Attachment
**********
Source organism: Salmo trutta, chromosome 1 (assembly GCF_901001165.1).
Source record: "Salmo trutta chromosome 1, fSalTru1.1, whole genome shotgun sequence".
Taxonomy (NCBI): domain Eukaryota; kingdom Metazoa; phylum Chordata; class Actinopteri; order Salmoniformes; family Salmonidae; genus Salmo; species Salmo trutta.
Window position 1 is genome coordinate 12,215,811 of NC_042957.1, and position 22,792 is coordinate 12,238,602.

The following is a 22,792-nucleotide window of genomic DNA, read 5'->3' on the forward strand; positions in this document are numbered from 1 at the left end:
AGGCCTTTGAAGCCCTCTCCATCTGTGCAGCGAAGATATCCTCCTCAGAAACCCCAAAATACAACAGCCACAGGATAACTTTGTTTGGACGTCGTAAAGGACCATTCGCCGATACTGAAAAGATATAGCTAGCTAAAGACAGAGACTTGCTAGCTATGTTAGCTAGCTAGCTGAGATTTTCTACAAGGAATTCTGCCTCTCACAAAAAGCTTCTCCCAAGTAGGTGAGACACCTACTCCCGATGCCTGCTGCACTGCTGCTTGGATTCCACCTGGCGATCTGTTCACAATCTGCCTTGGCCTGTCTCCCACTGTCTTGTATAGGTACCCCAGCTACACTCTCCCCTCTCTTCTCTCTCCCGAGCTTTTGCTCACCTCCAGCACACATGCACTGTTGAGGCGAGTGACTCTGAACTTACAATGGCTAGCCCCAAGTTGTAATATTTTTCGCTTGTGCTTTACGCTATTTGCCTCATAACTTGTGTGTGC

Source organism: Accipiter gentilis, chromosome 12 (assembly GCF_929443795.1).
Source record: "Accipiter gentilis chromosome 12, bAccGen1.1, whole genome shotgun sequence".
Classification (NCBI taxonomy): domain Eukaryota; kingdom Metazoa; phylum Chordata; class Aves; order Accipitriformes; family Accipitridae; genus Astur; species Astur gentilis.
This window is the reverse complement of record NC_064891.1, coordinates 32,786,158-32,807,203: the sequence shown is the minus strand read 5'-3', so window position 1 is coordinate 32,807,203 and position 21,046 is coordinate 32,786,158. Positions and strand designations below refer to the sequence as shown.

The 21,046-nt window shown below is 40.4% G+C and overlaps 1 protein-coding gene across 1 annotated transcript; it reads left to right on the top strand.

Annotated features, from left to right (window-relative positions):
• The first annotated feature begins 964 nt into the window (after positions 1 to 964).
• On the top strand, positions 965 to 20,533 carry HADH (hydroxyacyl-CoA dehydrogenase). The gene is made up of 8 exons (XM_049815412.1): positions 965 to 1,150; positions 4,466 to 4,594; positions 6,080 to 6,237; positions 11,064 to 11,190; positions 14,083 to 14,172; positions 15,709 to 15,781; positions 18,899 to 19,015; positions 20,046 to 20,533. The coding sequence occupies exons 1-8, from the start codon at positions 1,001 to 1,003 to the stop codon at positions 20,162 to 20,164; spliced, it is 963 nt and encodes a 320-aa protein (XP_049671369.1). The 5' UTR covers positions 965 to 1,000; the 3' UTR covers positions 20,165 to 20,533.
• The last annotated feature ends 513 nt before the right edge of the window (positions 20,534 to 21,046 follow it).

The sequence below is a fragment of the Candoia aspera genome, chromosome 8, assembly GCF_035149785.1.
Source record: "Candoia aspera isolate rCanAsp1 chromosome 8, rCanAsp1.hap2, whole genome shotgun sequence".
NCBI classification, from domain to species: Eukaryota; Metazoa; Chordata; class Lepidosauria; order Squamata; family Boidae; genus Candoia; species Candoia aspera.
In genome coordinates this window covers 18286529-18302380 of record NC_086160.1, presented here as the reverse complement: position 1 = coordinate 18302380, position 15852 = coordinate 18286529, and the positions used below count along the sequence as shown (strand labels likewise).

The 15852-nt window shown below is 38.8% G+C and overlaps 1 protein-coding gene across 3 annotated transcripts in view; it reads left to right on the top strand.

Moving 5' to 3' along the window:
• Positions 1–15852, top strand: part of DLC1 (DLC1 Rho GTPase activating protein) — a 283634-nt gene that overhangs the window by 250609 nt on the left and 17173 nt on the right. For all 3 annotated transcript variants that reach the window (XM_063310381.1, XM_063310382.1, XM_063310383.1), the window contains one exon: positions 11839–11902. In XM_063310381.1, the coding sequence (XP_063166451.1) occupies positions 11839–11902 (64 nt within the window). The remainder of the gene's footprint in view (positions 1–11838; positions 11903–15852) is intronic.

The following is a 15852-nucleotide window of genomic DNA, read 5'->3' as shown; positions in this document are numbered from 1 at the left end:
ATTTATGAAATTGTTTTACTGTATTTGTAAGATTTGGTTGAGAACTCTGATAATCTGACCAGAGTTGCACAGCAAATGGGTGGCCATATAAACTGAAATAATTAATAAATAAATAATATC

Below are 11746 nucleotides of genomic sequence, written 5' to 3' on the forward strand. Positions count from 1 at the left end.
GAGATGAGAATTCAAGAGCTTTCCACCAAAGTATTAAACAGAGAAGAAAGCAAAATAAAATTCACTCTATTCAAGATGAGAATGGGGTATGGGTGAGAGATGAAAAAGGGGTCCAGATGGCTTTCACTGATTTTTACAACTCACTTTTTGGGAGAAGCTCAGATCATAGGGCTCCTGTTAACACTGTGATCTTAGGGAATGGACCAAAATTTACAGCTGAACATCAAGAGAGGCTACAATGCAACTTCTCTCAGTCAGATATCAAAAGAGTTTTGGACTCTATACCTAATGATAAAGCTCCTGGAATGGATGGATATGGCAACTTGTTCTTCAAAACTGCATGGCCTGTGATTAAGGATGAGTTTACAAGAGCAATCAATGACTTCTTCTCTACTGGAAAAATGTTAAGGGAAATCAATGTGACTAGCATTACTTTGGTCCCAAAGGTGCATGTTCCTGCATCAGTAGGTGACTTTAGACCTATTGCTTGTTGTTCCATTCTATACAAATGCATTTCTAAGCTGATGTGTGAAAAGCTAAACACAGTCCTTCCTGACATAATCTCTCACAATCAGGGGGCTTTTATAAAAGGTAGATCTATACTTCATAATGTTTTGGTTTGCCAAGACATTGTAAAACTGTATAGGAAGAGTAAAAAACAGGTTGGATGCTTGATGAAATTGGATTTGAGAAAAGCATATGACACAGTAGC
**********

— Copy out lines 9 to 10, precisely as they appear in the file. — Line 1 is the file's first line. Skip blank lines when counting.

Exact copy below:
Classification (NCBI taxonomy): domain Eukaryota; kingdom Metazoa; phylum Chordata; class Aves; order Accipitriformes; family Accipitridae; genus Astur; species Astur gentilis.
This window is the reverse complement of record NC_064891.1, coordinates 32,786,158-32,807,203: the sequence shown is the minus strand read 5'-3', so window position 1 is coordinate 32,807,203 and position 21,046 is coordinate 32,786,158. Positions and strand designations below refer to the sequence as shown.